The Wee Man


It was a merry company,
And they were just afloat,
When lo! a man, of dwarfish span,
Came up and hail'd the boat.

" Good morrow to ye, gentle folks,
And will you let me in? —
A slender space will serve my case,
For I am small and thin. "

They saw he was a dwarfish man,
And very small and thin;
Not seven such would matter much,
And so they took him in.

They laugh'd to see his little hat,
With such a narrow brim;
They laugh'd to note his dapper coat,
With skirts so scant and trim.

But barely had they gone a mile,
When, gravely, one and all,
At once began to think the man
Was not so very small.

His coat had got a broader skirt,
His hat a broader brim,
His leg grew stout, and soon plump'd out
A very proper limb.

Still on they went, and as they went,
More rough the billows grew, —
And rose and fell, a greater swell,
And he was swelling too!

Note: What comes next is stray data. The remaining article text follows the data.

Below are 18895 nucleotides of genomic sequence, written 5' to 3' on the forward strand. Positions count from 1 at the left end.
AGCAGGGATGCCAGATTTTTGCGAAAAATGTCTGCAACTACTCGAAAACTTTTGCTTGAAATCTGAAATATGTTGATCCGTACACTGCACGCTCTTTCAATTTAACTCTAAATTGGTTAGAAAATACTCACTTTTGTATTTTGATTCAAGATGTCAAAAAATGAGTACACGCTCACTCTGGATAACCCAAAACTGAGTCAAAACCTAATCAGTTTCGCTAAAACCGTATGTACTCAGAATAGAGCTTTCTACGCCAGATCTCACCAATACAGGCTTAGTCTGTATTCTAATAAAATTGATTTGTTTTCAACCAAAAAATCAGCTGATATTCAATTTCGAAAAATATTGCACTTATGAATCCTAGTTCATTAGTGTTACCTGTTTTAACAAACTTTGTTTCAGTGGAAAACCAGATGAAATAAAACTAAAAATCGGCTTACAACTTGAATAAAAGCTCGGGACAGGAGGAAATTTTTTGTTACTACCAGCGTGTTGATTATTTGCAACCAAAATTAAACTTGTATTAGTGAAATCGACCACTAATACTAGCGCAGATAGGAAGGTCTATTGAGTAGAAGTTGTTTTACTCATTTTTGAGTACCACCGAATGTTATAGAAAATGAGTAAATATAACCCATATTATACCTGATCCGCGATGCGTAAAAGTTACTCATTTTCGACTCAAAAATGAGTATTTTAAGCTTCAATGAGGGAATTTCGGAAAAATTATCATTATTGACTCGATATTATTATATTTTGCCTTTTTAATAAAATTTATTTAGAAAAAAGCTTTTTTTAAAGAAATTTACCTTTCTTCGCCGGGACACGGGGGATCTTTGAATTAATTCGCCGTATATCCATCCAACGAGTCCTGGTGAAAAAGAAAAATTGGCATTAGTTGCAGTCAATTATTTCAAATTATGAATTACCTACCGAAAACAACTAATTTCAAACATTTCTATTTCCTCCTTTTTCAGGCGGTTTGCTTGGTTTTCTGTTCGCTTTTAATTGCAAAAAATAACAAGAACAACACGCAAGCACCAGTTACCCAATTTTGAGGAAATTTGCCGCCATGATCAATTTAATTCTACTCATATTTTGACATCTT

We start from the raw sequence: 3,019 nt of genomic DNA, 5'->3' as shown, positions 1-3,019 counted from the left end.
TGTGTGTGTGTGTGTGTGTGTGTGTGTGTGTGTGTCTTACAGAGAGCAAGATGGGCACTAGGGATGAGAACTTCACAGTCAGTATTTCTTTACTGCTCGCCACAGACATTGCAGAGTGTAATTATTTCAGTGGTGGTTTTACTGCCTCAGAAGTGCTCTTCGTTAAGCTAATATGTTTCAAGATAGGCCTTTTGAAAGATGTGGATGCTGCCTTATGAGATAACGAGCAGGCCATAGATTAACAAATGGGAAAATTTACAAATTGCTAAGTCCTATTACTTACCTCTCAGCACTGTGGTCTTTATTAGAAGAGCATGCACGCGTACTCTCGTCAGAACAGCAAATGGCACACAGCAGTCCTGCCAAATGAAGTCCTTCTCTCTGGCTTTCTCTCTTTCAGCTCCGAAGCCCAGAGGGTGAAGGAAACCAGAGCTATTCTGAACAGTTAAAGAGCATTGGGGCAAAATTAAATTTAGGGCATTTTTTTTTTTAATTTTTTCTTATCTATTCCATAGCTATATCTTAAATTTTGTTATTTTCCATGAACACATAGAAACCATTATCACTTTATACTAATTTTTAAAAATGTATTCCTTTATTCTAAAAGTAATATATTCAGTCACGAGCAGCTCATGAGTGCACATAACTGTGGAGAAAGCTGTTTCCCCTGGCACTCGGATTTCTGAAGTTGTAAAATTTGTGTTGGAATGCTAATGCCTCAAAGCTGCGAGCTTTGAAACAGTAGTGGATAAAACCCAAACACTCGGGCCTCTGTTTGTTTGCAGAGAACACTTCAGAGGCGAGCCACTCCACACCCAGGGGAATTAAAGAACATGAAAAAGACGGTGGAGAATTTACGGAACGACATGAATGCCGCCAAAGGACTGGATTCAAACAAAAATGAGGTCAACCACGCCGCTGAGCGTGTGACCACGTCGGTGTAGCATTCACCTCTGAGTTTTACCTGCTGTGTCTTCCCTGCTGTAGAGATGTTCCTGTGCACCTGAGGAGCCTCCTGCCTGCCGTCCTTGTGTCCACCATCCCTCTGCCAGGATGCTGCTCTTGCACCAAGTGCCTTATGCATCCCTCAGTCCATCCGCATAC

And lo! where room had been for seven,
For six there scarce was space!
For five! — for four! — for three! — not more
Than two could find a place!

There was not even room for one!
They crowded by degrees —
Aye — closer yet, till elbows met,
And knees were jogging knees.

" Good sir, you must not sit a-stern,
The wave will else come in! "
Without a word he gravely stirr'd,
Another seat to win.

" Good sir, the boat has lost her trim,
You must not sit a-lee! "
With smiling face, and courteous grace,
The middle seat took he.

But still, by constant quiet growth,
His back became so wide,
Each neighbour wight, to left and right,
Was thrust against the side.

Lord! how they chided with themselves,
That they had let him in;
To see him grow so monstrous now,
That came so small and thin.

On every brow a dew-drop stood,
They grew so scared and hot, —
" I' the name of all that 's great and tall,
Who are ye, sir, and what? "

Loud laugh'd the Gogmagog, a laugh
As loud as giant's roar —
" When first I came, my proper name
Was Little — now I 'm Moore! "
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